"It was a remarkable recovery and I think she's probably come back even stronger."

Ryan was born in 1994, Lloyd in 1995, making Ryan the slightly more experienced sailor, and also has Olympic experience - she took part in the women's 470 class at Rio 2016.

They were an instant fit and quickly became a winning team.

‘We are quite different," Lloyd says.

"Jaime is mature and composed, really good to have on the boat, just keeping everything quite level. I think I'm quite good pushing the team, I have a lot of determination and she's really good at organising everything.

"Jaime is good keeping everything on track, is very intelligent and has a huge amount of past experience from the Rio 2016 Olympics."

"Jamie's really in charge of keeping the boat going fast and she's taller and heavier and stronger than me," says Lloyd.

"I'm at the back of the boat, trying to make those decisions and obviously she's a part of that as well, she asks me the right questions to sort of put a good plan in place.

In February 2020 a strong showing at the Worlds where they held 4th place for a time guaranteed Australia a berth at the Tokyo Olympics, set to take place in 2021.

"I really thought that this time we proved ourselves," Lloyd asserts.

Sailing Olympic qualification: Relief

"We still have a lot of potential and we are only just improving. We really bonded together and we had good improvement over the last year. I think even now that the Olympics have been delayed, its actually quite an advantage."

When the call came that Lloyd and Ryan were confirmed to represent Australia in the 49erFX class in Tokyo, they could breathe again.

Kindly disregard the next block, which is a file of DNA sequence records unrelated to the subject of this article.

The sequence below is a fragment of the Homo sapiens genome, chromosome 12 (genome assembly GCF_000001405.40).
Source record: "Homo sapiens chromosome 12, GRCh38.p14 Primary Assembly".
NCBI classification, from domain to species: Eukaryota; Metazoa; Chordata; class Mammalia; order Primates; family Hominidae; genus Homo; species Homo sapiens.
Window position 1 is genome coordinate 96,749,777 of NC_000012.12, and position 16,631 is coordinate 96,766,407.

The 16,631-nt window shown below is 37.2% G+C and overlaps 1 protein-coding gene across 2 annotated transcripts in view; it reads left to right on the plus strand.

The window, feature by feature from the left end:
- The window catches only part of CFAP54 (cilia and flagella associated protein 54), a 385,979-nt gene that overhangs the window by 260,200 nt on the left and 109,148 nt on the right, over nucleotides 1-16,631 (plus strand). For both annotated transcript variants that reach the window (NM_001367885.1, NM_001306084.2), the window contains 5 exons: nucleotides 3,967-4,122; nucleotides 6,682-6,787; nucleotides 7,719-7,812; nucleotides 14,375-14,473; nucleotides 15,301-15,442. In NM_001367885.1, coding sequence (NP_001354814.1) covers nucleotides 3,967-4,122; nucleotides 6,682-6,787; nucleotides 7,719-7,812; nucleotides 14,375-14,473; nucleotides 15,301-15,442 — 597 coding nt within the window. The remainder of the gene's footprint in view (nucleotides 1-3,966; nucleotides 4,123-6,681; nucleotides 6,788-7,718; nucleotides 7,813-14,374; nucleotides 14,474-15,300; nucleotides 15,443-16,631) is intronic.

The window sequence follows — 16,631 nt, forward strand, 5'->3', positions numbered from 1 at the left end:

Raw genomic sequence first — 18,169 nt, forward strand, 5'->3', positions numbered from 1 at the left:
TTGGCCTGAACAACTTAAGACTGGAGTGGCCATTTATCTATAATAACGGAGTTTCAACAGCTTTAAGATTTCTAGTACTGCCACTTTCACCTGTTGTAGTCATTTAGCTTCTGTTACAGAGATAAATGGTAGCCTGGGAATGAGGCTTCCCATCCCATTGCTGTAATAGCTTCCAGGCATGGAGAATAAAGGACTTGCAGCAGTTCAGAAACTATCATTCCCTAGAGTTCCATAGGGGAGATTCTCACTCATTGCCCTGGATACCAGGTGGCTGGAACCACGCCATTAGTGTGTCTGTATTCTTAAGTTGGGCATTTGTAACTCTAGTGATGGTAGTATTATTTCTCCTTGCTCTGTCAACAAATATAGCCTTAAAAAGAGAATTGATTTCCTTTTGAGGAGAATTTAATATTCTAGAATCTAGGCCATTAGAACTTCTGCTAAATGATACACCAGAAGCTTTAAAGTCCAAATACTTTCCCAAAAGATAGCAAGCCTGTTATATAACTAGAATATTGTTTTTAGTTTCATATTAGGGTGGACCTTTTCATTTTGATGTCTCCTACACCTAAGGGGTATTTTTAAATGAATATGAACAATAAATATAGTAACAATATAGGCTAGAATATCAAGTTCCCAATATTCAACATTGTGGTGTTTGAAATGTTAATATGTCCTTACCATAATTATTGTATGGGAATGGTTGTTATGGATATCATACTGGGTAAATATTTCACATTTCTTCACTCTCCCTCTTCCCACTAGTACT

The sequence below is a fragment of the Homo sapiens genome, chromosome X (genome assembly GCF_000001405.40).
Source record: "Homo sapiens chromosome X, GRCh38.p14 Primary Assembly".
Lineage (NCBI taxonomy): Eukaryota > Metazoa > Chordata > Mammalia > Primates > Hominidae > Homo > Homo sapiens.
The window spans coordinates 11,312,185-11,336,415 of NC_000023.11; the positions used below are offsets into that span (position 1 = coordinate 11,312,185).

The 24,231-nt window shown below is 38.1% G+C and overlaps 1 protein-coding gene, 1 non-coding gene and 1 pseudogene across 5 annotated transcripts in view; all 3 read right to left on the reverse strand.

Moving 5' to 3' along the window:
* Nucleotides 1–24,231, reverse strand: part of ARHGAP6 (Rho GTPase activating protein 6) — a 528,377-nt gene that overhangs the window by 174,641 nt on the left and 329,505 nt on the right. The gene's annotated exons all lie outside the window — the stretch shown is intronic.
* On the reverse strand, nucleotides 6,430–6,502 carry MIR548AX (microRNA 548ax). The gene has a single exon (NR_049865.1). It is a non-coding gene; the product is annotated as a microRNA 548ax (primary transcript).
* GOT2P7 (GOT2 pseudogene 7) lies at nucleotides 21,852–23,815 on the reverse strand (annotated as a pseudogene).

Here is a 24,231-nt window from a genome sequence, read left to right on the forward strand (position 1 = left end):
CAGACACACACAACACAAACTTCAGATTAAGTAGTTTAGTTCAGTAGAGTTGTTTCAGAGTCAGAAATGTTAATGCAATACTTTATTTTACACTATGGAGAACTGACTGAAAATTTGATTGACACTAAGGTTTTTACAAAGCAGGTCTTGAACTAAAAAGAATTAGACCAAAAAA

"We got a phone call not long after the 2020 49erFX World Championships. It was a really big relief, I was quite nervous and obviously I didn't want to miss out on the games," beams Lloyd.

In the midst of the coronavirus chaos, they at least have the luxury of knowing that they will be there in Tokyo come Games time.

"Jaime Ryan and I qualified for the Games before the COVID-19 pandemic forced the postponement.

"It was quite a big relief for us, as some other countries are still actually trying to qualify for the country spot."

She could relax - a little.

But unfortunately in lockdown she won't be able to visit her favourite pillow.

Olympic medal miracle?

Knowing Lloyd's story, an Olympic medal in Tokyo would be nothing short of a miracle.

So is that an aim for the team?

"We try not to talk about results, just focus on the process and the steps we need to take to get there," she answers.

"But I think we are both really excited to try and get a medal."

"Together, as a team, we can make it to the podium. I think we've really bonded over the last year and a half and we really complement each other.

"We both have different skills, I think it's good that we can bring them together."

The sailing star is also inspiring the next generation:

‘I've done a few speeches and courses with the Victorian institute of sport. Schools come through the facility and I speak with the kids.

"I either talk about my accident or sometimes I won't even talk about that and just talk to them about what it's like being an elite athlete.

"I like sharing my story and I hope it helps." - Tess Lloyd

Adversity is a word that this sailor knows a lot about, we ask her what advice she has for others facing tough times.

In the middle of a global pandemic, her answer resonates in our world right now:

"I think for me it was a lot about goal setting and just having steps in place to achieve them."

"I think adversity is something that actually can help you work harder towards a goal. It makes you more determined and always try to take positives out of it."

Tokyo 2020 team